of making LAWS? What are the MEANS to execute a LEGISLATIVE power but LAWS?
What is the power of laying and collecting taxes, but a LEGISLATIVE POWER, or a
power of MAKING LAWS, to lay and collect taxes? What are the proper means of
executing such a power, but NECESSARY and PROPER laws?
there is any thing exceptionable, it must be sought for in the specific powers
upon which this general declaration is predicated. The declaration itself, though it may be chargeable with tautology or
redundancy, is at least perfectly harmless.
But it may be again asked, Who is to judge of the NECESSITY and PROPRIETY of the laws to be passed for executing the powers of the Union? I answer, first, that this question arises as well and as fully upon the simple grant of those powers as upon the declaratory clause; and I answer, in the second place, that the national government, like every other, must judge, in the first instance, of the proper exercise of its powers, and its constituents in the last. If the federal government should overpass the just bounds of its authority and make a tyrannical use of its powers, the people, whose creature it is, must appeal to the standard they have formed, and take such measures to redress the injury done to the Constitution.
the Anti-Federalists feared a national government hell-bent on using its power
to subjugate the people of the states, Hamilton reminds them that even the most
expansive reading of the proposed constitution imposed severe limits on what
the national government could do.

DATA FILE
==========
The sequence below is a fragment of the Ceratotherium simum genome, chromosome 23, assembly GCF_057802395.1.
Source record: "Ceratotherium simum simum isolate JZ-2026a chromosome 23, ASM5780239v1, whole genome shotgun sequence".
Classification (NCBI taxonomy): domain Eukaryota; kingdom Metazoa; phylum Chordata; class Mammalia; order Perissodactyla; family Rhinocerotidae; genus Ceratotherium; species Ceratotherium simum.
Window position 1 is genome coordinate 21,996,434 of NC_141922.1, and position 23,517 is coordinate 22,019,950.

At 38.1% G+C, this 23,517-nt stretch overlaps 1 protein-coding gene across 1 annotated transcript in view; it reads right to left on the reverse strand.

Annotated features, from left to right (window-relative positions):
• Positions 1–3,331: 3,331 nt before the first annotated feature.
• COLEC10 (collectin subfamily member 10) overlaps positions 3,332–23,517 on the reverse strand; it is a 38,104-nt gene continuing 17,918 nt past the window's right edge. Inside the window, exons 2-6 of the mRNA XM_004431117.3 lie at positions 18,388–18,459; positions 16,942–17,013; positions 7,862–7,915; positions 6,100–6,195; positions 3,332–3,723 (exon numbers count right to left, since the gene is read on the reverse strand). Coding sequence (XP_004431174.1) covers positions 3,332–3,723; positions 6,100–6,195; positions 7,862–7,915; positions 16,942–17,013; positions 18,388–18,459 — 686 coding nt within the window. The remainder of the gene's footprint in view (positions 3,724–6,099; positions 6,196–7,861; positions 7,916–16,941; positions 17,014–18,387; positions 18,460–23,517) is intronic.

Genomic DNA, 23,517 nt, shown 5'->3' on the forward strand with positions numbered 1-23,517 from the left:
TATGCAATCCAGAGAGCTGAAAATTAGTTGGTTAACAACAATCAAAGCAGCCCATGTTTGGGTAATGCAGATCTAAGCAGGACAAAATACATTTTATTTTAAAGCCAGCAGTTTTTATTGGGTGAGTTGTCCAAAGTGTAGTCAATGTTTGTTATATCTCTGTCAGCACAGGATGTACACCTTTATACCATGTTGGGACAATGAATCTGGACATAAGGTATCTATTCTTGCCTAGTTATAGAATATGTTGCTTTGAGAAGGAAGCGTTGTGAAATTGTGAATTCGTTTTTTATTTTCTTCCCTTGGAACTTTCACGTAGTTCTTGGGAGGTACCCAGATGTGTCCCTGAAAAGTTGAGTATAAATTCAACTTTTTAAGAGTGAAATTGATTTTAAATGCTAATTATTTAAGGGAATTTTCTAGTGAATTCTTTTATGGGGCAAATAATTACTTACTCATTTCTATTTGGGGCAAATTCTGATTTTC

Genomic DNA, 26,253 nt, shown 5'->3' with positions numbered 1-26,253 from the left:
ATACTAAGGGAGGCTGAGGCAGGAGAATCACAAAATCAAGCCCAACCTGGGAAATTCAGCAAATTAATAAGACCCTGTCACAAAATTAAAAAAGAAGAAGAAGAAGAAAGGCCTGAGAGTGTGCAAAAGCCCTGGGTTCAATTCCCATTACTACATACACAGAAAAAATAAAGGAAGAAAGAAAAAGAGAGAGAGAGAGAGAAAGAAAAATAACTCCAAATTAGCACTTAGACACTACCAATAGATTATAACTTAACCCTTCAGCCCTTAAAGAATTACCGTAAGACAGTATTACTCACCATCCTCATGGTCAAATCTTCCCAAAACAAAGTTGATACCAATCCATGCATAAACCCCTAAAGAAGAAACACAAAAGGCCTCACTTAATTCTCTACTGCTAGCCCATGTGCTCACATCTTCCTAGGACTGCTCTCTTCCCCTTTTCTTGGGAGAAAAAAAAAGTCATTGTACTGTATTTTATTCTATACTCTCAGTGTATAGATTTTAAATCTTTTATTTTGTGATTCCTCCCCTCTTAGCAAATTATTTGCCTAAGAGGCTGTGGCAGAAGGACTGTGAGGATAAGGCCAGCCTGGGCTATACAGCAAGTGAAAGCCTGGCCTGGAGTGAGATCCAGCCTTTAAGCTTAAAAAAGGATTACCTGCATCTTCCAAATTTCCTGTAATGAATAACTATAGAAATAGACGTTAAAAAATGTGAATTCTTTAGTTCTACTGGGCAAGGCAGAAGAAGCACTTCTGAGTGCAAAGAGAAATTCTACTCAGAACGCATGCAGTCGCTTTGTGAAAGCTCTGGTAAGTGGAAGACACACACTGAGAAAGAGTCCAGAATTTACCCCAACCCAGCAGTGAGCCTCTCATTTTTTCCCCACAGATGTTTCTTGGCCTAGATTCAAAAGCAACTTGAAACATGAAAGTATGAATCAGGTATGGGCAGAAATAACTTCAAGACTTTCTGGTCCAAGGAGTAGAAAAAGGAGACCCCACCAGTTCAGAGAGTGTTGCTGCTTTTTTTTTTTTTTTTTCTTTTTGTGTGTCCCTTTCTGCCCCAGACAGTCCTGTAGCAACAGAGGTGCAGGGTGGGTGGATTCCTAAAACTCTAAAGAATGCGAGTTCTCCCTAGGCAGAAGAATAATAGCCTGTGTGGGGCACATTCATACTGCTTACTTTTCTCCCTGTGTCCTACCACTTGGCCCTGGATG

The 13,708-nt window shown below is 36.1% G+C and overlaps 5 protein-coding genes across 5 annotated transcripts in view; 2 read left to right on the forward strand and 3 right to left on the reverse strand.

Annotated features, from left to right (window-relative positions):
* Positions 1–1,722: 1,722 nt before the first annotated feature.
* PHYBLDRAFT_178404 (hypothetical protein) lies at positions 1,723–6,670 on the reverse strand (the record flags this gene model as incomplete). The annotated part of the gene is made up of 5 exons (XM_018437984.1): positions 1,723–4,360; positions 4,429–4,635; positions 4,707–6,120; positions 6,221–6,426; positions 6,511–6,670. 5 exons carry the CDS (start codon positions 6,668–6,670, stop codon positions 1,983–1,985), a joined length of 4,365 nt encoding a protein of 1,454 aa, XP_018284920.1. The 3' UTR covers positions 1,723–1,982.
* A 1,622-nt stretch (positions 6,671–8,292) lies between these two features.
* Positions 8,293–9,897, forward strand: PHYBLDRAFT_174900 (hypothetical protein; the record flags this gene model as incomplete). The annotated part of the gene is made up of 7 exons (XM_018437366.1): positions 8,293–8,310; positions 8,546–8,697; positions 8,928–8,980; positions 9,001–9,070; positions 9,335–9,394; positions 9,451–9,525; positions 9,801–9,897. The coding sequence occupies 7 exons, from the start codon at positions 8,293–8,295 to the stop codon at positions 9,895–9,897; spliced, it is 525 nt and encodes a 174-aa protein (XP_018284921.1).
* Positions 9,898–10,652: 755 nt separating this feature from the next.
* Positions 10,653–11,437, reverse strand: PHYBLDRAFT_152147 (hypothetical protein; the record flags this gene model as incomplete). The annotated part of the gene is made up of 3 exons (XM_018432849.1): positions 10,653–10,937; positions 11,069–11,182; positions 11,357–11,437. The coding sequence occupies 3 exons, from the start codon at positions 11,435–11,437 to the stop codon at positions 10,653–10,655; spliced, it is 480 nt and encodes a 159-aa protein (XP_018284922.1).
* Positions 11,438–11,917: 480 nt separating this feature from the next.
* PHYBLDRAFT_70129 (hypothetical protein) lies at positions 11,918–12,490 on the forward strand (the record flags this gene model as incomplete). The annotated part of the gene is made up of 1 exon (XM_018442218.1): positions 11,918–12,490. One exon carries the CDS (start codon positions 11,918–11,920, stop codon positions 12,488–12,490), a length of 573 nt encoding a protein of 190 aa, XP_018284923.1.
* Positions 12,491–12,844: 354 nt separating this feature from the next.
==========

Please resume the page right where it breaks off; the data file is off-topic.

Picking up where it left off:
we read the Federalist Papers some two hundred years later, we have to see the
form of government that was envisioned then.
We claim we know better and seek to reorder or society around the whims
of men. The constitution is tossed aside
as a relic of a bygone age. Supposed
advancements in society take on new importance, eschewing the constitutionally
prescribed means of affecting change.
Provisions and ideals are read into the text of the constitution.
we end up with a presidential candidates who propose universal childcare. To be fair, Ivanka’s paid family leave is
just as horrendous.
are powers that the federal government does not have. If the various states wish to implement
these, so be it. Citizens of the states
can choose whether or not they want these programs.
even if there were some constitutionally permissible means of implementing this
policy, the sociological ramifications are worth considering. Since the Great
Society, the federal government has subsidized the destruction of the
family. Socialization via parental
interaction and nurturing is transformed into socialization via strangers in a
group setting. Not only are there consequences regarding the socialization of
individuals, but the increased involvement of the federal government in the
family sphere masks the true problem.
Social economist Isabel Sawhill studied child poverty. Her work found that the most effective means of reducing child poverty was not abortion, more government intervention, or liberal sexual ethics, rather, the most effective means were encouraging individuals to save sex for marriage, to reproduce only after marriage. Marriage results in a variety of better outcomes for children and spouses, ranging from financial, emotional, mental, and physical benefits.
the state begins subsidizing another aspect of family life, the care of
children, the family is no longer a foundational building block in
society. Children don’t need engaged and
invested fathers, the government can take care of them when they aren’t in
school. Children don’t need engaged and
invested mothers, they can be supervised by government employees from birth
Reagan said that the most terrifying words in the English language were “I’m from the government and I’m here to
he right…Not only is that help constitutionally impermissible, it, in all likelihood,